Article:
Big Picture, Financial Planning, Millennials

Investing Is Not Gambling

It’s commonplace today to hear people say investing is just gambling on the stock market. If I’m being honest here, it irks me every time I hear these two words interchanged because of just how different they are. Gambling is all about the short-term and trying to beat the odds. Investing is about playing the long game and building wealth over time with the odds on your side.  

Gambling vs. Investing

Gambling is the exchange of money from one person to another with the winner taking advantage of the loser. In gambling, there is a winner and a loser every time, and the odds are always in the house’s favor. This means you are taking on a massive amount of risk simply by playing the game. When you gamble, you are hoping to be a part of the tiny percentage of people who actually beat the odds. In a game that is mostly based on luck, just ‘hoping’ isn’t enough.

In fact, research done by The Wall Street Journal found that just 13.5% of gamblers ended up ahead in the long term. That is a relatively low chance of success in my book.  If you want to gamble, that is totally fine. Just make sure you understand that gambling’s greatest benefit is the entertainment it brings. It is not a true way to build wealth. 

Now, investing is a different story. Investing is when you allocate some sort of resource, usually money, with the expectation of generating income or profit in the future.  You can invest in businesses, real estate, assets, etc. all with the hope to sell later for a profit. Back to the false notion that investing is ‘gambling in the stock market’, the odds of investing in the stock market are actually opposite of gambling. The longer you invest, the more likely you are to see a profit when investing in the entire market itself. However, it is important to note that there is still risk when it comes to investing, but you can have some control over the amount of risk you are willing to take on through your risk tolerance. 

Note: Do not get investing and day trading confused. Investing is focused on the long-term and typically involves little trading. It is all about holding on to a diversified portfolio based on your risk tolerance. Day trading is short-term focused and involves constant buying and selling securities as small changes in the market price occur.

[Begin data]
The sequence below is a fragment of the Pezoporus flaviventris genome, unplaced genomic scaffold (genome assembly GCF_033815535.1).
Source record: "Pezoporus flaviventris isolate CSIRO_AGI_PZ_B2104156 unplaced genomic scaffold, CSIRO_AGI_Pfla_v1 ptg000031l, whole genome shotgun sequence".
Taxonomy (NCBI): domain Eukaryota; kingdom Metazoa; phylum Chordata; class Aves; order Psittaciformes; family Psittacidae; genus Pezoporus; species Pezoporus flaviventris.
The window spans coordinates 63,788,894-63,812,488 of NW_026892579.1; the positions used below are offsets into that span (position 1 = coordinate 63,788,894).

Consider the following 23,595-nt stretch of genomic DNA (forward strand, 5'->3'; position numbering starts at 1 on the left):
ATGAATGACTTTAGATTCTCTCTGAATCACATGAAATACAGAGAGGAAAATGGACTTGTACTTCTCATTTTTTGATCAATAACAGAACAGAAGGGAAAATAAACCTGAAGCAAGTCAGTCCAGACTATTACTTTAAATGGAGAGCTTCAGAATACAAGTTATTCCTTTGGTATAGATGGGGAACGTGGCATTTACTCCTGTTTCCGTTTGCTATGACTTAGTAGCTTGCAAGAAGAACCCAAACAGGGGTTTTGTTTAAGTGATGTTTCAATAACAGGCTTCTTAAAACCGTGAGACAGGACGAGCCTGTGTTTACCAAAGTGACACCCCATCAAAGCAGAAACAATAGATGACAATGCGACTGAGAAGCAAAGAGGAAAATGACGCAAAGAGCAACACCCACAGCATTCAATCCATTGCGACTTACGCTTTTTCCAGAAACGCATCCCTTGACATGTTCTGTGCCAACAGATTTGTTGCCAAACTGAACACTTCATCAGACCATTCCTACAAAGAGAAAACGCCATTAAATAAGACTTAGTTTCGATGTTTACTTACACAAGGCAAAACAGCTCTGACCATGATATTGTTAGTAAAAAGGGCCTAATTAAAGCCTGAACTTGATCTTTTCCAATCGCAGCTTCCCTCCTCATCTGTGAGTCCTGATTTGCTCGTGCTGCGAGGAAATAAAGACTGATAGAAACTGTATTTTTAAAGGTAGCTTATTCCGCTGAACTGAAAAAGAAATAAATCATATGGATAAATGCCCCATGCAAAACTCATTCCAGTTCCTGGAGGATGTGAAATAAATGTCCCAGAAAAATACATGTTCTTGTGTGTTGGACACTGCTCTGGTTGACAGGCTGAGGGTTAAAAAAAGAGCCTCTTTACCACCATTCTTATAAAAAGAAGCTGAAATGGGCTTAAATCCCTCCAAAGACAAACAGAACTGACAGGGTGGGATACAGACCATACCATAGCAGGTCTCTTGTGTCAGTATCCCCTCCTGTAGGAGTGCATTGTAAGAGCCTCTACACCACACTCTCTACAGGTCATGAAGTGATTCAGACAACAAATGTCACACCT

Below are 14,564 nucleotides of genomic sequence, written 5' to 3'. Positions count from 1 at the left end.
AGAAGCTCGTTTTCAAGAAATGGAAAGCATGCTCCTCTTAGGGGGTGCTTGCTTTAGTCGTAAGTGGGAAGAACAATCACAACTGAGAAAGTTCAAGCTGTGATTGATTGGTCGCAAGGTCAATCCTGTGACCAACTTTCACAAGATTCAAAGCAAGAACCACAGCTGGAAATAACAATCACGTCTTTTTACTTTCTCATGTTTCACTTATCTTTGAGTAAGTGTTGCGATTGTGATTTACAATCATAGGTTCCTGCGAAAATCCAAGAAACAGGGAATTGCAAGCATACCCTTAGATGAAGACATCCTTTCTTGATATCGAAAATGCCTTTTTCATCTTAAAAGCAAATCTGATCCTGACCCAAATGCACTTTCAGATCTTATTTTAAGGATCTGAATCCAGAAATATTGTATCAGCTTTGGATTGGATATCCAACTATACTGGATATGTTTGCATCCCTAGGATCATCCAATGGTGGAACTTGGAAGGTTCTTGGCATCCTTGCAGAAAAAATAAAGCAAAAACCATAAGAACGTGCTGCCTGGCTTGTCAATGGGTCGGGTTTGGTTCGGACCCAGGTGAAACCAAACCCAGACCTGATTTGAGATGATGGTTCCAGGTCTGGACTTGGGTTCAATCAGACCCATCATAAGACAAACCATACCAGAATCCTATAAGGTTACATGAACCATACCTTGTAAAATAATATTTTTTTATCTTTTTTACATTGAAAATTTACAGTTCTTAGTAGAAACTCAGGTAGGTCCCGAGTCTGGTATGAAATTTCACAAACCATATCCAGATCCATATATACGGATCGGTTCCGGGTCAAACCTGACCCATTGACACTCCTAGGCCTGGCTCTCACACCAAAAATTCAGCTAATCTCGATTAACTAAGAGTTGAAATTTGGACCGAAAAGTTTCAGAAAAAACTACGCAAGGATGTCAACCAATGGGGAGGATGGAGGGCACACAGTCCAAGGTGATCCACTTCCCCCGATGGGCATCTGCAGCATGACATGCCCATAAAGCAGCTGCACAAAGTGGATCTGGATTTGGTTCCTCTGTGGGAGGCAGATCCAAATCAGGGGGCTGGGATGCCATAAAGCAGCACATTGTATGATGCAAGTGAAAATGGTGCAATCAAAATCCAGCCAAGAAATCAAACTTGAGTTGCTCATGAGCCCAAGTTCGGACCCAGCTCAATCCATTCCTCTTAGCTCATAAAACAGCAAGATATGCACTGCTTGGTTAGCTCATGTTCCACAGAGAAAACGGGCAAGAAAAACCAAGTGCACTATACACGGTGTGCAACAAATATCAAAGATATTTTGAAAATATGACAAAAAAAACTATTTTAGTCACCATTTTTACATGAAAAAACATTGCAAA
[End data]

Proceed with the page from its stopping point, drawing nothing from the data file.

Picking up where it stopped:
Odds in Gambling vs. Investing (using blackjack since it has the best odds at a casino)

To break it down even more, let’s compare the odds of making money in gambling vs. in investing by looking at Blackjack, the game that has the highest odds of winning in a casino. If you play by the rules, hit when you are supposed to, double when you are supposed to, stay when you are supposed to, ect., you will win 47% of the time. That is less than half the time! 

The Odds of Making/Losing Money in The Market 

As you can see, when investing in the stock market as a whole, your probability of success continues to go up the longer you are invested. In a 1 year period, you have a 68% chance of making money (this is already way higher than gambling), but in a 25 year time frame, you have a 100% chance of making money based on the history of the stock market. I know history does not guarantee anything, but I still like those odds much better than gambling. 

When you look at the odds, it is so clear why you should play the long game when it comes to your finances. The best way to do this is by creating an investment plan that fits your risk tolerance and goals, and then just stick with it for a very long time. Then, it’s a waiting game that will almost certainly pay off. 

Key Takeaways 

  1. Investing is not gambling 
  2. The longer you stay Invested the higher your odds of making money are
  3. In gambling the house always has the higher odds 
  4. Stick to your investment plan
  5. Gamble for pure enjoyment not for lining your pocket 

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Disclaimer: Nothing on this blog should be considered advice, or recommendations. If you have questions pertaining to your individual situation you should consult your financial advisor. For all of the disclaimers, please see my disclaimers page.

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